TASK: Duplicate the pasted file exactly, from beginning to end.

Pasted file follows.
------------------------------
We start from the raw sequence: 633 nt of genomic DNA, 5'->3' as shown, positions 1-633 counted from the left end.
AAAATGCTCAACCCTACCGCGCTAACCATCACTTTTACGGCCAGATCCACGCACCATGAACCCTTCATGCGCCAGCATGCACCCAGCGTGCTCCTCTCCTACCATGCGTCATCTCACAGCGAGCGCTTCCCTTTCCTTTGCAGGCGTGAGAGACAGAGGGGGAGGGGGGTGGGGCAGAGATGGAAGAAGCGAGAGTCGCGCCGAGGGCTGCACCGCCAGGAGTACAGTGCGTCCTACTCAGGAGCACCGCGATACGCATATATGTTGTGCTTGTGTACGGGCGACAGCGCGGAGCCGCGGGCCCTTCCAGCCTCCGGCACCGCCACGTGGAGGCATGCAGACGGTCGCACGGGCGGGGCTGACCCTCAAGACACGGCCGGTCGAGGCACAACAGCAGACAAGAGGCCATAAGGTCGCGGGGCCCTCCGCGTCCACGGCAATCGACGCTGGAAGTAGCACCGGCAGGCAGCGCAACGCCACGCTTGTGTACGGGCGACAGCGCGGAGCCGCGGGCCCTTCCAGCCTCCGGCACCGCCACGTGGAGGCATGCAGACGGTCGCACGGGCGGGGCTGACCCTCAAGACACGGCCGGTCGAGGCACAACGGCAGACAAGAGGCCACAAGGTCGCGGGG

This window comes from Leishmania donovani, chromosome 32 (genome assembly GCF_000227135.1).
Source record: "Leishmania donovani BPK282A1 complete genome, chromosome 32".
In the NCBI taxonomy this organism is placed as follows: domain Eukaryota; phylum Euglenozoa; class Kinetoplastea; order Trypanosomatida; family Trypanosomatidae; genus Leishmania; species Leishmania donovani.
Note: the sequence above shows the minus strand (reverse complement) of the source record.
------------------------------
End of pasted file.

We start from the raw sequence: 633 nt of genomic DNA, 5'->3' as shown, positions 1-633 counted from the left end.
AAAATGCTCAACCCTACCGCGCTAACCATCACTTTTACGGCCAGATCCACGCACCATGAACCCTTCATGCGCCAGCATGCACCCAGCGTGCTCCTCTCCTACCATGCGTCATCTCACAGCGAGCGCTTCCCTTTCCTTTGCAGGCGTGAGAGACAGAGGGGGAGGGGGGTGGGGCAGAGATGGAAGAAGCGAGAGTCGCGCCGAGGGCTGCACCGCCAGGAGTACAGTGCGTCCTACTCAGGAGCACCGCGATACGCATATATGTTGTGCTTGTGTACGGGCGACAGCGCGGAGCCGCGGGCCCTTCCAGCCTCCGGCACCGCCACGTGGAGGCATGCAGACGGTCGCACGGGCGGGGCTGACCCTCAAGACACGGCCGGTCGAGGCACAACAGCAGACAAGAGGCCATAAGGTCGCGGGGCCCTCCGCGTCCACGGCAATCGACGCTGGAAGTAGCACCGGCAGGCAGCGCAACGCCACGCTTGTGTACGGGCGACAGCGCGGAGCCGCGGGCCCTTCCAGCCTCCGGCACCGCCACGTGGAGGCATGCAGACGGTCGCACGGGCGGGGCTGACCCTCAAGACACGGCCGGTCGAGGCACAACGGCAGACAAGAGGCCACAAGGTCGCGGGG

This window comes from Leishmania donovani, chromosome 32 (genome assembly GCF_000227135.1).
Source record: "Leishmania donovani BPK282A1 complete genome, chromosome 32".
In the NCBI taxonomy this organism is placed as follows: domain Eukaryota; phylum Euglenozoa; class Kinetoplastea; order Trypanosomatida; family Trypanosomatidae; genus Leishmania; species Leishmania donovani.
Note: the sequence above shows the minus strand (reverse complement) of the source record.